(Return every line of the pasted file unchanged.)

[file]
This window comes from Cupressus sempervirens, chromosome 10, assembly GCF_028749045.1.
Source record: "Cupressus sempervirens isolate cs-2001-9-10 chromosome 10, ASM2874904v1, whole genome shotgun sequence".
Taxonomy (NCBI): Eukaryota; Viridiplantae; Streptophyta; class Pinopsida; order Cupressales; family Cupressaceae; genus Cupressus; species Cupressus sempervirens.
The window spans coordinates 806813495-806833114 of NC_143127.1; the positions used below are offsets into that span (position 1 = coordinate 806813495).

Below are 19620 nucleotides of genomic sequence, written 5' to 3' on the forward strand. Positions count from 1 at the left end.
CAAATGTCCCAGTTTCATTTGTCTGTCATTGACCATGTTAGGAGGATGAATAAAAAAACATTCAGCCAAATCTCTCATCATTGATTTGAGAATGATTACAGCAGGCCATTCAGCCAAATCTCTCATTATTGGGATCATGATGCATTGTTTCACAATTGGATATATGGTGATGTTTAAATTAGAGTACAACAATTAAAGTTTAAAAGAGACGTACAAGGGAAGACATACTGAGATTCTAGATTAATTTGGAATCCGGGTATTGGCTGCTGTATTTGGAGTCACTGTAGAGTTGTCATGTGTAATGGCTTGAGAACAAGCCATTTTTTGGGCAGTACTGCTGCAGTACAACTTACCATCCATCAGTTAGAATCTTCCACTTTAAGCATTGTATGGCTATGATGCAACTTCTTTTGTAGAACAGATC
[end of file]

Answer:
This window comes from Cupressus sempervirens, chromosome 10, assembly GCF_028749045.1.
Source record: "Cupressus sempervirens isolate cs-2001-9-10 chromosome 10, ASM2874904v1, whole genome shotgun sequence".
Taxonomy (NCBI): Eukaryota; Viridiplantae; Streptophyta; class Pinopsida; order Cupressales; family Cupressaceae; genus Cupressus; species Cupressus sempervirens.
The window spans coordinates 806813495-806833114 of NC_143127.1; the positions used below are offsets into that span (position 1 = coordinate 806813495).

Below are 19620 nucleotides of genomic sequence, written 5' to 3' on the forward strand. Positions count from 1 at the left end.
CAAATGTCCCAGTTTCATTTGTCTGTCATTGACCATGTTAGGAGGATGAATAAAAAAACATTCAGCCAAATCTCTCATCATTGATTTGAGAATGATTACAGCAGGCCATTCAGCCAAATCTCTCATTATTGGGATCATGATGCATTGTTTCACAATTGGATATATGGTGATGTTTAAATTAGAGTACAACAATTAAAGTTTAAAAGAGACGTACAAGGGAAGACATACTGAGATTCTAGATTAATTTGGAATCCGGGTATTGGCTGCTGTATTTGGAGTCACTGTAGAGTTGTCATGTGTAATGGCTTGAGAACAAGCCATTTTTTGGGCAGTACTGCTGCAGTACAACTTACCATCCATCAGTTAGAATCTTCCACTTTAAGCATTGTATGGCTATGATGCAACTTCTTTTGTAGAACAGATC